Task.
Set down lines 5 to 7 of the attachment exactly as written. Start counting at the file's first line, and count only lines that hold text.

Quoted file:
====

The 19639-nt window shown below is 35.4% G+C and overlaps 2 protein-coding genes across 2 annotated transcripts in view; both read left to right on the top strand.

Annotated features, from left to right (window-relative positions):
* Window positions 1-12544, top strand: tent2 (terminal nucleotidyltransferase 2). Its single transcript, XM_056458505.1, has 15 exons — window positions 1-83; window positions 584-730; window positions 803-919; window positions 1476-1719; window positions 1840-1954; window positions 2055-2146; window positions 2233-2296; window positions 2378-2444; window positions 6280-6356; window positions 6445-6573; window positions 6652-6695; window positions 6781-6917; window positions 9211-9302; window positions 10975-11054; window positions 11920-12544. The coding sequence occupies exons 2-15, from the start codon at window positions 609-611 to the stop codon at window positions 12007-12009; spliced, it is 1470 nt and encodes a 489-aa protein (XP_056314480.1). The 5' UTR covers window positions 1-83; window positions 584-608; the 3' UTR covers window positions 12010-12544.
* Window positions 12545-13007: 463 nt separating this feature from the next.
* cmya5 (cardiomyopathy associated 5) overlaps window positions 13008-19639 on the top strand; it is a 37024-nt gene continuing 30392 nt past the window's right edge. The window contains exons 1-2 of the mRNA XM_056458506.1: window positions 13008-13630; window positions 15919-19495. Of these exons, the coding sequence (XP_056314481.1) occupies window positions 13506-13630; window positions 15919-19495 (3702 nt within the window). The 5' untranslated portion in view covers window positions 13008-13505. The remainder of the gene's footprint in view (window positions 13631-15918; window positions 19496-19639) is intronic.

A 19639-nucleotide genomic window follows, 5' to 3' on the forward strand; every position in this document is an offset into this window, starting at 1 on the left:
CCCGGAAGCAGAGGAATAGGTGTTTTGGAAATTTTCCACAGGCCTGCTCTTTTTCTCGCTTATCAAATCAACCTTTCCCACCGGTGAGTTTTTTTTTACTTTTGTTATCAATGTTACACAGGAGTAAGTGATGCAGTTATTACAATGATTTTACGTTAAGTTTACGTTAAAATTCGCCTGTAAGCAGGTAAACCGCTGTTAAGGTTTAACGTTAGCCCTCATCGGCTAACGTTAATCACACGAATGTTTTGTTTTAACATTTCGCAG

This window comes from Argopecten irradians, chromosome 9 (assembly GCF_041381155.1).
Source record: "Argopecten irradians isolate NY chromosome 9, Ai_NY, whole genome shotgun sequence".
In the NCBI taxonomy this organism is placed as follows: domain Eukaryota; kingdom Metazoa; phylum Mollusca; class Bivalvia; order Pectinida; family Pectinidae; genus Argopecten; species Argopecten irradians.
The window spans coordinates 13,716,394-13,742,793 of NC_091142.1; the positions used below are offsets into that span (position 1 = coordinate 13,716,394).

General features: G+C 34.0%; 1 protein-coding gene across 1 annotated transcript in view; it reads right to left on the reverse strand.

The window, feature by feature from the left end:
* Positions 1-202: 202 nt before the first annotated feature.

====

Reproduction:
* cmya5 (cardiomyopathy associated 5) overlaps window positions 13008-19639 on the top strand; it is a 37024-nt gene continuing 30392 nt past the window's right edge. The window contains exons 1-2 of the mRNA XM_056458506.1: window positions 13008-13630; window positions 15919-19495. Of these exons, the coding sequence (XP_056314481.1) occupies window positions 13506-13630; window positions 15919-19495 (3702 nt within the window). The 5' untranslated portion in view covers window positions 13008-13505. The remainder of the gene's footprint in view (window positions 13631-15918; window positions 19496-19639) is intronic.

A 19639-nucleotide genomic window follows, 5' to 3' on the forward strand; every position in this document is an offset into this window, starting at 1 on the left:
CCCGGAAGCAGAGGAATAGGTGTTTTGGAAATTTTCCACAGGCCTGCTCTTTTTCTCGCTTATCAAATCAACCTTTCCCACCGGTGAGTTTTTTTTTACTTTTGTTATCAATGTTACACAGGAGTAAGTGATGCAGTTATTACAATGATTTTACGTTAAGTTTACGTTAAAATTCGCCTGTAAGCAGGTAAACCGCTGTTAAGGTTTAACGTTAGCCCTCATCGGCTAACGTTAATCACACGAATGTTTTGTTTTAACATTTCGCAG